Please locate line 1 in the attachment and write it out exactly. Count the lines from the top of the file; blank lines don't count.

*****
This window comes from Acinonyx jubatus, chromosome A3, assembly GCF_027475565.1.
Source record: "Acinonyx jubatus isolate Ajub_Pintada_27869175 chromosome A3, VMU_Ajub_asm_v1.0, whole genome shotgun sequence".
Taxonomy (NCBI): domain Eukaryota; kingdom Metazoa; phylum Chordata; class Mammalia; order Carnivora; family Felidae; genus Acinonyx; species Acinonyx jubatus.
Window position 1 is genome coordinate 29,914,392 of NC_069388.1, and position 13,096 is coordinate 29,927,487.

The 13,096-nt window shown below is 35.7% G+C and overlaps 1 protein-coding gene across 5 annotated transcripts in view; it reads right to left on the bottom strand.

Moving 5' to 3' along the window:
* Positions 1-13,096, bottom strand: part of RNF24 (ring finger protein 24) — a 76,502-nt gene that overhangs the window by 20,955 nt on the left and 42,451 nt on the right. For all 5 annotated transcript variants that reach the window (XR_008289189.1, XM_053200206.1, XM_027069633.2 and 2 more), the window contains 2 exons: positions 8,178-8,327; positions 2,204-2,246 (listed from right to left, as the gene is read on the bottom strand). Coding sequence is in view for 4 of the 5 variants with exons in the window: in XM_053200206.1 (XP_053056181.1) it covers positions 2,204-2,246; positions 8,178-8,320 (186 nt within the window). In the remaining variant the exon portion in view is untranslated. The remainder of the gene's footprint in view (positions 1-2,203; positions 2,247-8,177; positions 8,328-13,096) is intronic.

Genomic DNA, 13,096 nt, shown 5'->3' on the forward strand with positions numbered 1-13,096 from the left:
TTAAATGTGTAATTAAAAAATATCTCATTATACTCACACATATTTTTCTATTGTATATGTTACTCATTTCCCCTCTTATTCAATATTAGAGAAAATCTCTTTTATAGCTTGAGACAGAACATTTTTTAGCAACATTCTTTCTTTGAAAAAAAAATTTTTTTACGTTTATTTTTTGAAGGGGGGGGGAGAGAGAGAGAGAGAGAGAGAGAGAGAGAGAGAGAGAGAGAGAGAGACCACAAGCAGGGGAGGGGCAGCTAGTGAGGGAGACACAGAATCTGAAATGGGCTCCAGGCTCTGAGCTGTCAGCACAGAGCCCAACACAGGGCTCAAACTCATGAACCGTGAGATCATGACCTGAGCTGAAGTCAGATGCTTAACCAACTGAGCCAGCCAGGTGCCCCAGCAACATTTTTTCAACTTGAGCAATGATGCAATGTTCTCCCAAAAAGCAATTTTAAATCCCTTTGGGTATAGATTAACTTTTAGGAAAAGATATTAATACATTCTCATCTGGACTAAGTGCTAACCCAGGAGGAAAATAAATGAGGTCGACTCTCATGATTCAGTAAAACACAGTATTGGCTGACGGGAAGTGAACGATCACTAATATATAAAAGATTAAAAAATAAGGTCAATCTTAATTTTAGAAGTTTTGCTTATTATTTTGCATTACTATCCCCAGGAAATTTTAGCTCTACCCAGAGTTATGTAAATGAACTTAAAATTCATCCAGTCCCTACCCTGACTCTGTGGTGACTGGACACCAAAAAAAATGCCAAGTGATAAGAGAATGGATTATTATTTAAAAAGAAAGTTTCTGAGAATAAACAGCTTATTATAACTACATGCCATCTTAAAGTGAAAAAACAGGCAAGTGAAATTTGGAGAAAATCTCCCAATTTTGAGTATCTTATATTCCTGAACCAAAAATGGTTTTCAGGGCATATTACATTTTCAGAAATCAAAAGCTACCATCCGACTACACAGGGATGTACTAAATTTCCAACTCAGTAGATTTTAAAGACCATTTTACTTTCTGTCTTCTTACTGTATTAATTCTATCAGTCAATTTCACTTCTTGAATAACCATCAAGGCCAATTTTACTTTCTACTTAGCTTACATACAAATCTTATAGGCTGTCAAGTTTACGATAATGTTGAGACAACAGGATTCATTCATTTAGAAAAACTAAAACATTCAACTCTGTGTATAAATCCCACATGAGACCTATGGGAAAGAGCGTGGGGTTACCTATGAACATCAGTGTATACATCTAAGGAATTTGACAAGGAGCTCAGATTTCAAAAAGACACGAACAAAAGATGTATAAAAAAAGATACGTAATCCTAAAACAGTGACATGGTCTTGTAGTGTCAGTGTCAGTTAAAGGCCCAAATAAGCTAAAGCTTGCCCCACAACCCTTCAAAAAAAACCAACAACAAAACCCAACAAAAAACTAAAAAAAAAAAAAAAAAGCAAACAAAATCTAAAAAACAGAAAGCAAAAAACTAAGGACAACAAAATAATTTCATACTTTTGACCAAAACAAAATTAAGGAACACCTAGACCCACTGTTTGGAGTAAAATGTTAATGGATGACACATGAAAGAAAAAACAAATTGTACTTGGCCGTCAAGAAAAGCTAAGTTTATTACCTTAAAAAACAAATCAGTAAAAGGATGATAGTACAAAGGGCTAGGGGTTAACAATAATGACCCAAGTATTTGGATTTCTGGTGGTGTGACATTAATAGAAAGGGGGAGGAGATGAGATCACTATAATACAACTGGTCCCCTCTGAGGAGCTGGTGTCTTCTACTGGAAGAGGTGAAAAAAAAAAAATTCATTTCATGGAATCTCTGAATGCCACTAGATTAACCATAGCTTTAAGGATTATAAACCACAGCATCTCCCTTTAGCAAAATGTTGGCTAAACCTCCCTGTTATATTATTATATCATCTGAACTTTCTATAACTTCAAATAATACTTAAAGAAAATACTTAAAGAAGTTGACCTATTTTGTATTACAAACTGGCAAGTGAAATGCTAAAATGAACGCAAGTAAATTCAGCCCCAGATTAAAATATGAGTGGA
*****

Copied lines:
This window comes from Acinonyx jubatus, chromosome A3, assembly GCF_027475565.1.